Date of Award


Document Type


Degree Name

Doctor of Philosophy (PhD)



Committee Member

Delphine Dean, Committee Chair

Committee Member

Bruce Z. Gao

Committee Member

Jiro Nagatomi

Committee Member

William Richardson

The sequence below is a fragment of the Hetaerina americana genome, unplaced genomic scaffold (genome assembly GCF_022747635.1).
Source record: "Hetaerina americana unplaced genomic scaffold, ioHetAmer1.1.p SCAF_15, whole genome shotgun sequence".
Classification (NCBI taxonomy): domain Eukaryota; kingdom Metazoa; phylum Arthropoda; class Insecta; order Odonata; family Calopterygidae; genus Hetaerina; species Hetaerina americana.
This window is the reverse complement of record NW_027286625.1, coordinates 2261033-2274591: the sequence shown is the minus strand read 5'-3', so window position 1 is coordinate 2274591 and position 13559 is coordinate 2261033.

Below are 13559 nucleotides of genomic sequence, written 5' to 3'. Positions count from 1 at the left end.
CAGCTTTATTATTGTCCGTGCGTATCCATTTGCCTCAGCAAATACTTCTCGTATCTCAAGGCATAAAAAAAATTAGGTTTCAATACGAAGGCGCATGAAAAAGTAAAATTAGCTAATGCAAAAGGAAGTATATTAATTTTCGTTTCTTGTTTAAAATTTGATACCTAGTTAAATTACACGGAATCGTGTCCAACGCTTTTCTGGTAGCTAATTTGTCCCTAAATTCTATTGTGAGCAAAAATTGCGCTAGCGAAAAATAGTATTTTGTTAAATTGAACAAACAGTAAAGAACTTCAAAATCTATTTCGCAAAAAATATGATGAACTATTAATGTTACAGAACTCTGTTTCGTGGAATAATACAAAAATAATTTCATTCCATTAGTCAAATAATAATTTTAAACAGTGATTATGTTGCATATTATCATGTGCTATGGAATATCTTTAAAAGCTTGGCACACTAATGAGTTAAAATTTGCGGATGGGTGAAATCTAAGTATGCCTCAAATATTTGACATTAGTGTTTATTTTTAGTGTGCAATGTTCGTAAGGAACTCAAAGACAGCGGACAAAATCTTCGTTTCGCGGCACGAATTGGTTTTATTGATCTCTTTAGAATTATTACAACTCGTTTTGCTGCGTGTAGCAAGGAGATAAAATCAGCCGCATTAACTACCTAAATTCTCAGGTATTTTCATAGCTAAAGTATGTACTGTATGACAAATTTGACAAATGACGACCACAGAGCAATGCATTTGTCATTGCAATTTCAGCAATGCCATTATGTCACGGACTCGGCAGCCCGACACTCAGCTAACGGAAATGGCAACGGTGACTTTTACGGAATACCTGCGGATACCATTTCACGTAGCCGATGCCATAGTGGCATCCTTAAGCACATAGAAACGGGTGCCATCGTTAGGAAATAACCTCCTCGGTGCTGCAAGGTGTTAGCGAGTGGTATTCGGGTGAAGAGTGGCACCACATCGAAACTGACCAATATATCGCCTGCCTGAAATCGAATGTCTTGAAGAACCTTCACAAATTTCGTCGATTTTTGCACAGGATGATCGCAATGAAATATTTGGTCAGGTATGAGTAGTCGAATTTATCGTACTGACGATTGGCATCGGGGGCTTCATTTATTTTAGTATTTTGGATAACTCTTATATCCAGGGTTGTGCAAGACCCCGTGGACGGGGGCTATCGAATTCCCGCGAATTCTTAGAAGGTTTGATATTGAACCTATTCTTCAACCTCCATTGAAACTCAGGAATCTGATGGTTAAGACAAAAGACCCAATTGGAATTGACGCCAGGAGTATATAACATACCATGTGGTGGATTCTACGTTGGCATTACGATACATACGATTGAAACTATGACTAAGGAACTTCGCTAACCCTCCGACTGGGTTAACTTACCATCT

The heart is a complex mechanical and electrical environment and small changes at the cellular and subcellular scale can have profound impacts at the tissue, organ, and organ system levels. The goal of this research is to better understand structure-function relationships at these cellular and subcellular levels of the cardiac environment. This improved understanding may prove increasingly important as medicine begins shifting toward engineered replacement tissues and organs. Specifically, we work towards this goal by presenting a framework to automatically create finite element models of cells based on optical images. This framework can be customized to model the effects of subcellular structure and organization on mechanical and electrophysiological properties at the cellular level and has the potential for extension to the tissue level and beyond. In part one of this work, we present a novel algorithm is presented that can generate physiologically relevant distributions of myofibrils within adult cardiomyocytes from confocal microscopy images. This is achieved by modelling these distributions as directed acyclic graphs, assigning a cost to each node based on observations of cardiac structure and function, and determining to minimum-cost flow through the network. This resulting flow represents the optimal distribution of myofibrils within the cell. In part two, these generated geometries are used as inputs to a finite element model (FEM) to determine the role the myofibrillar organization plays in the axal and transverse mechanics of the whole cell. The cardiomyocytes are modeled as a composite of fiber trusses within an elastic solid matrix. The behavior of the model is validated by comparison to data from combined Atomic Force Microscopy (AFM) and Carbon Fiber manipulation. Recommendations for extending the FEM framework are also explored. A secondary goal, discussed in part three of this work, is to make computational models and simulation tools more accessible to novice learners. Doing so allows active learning of complicated course materials to take place. Working towards this goal, we present CellSpark: a simulation tool developed for teaching cellular electrophysiology and modelling to undergraduate bioengineering students. We discuss the details of its implementation and implications for improved student learning outcomes when used as part of a discovery learning assignment.



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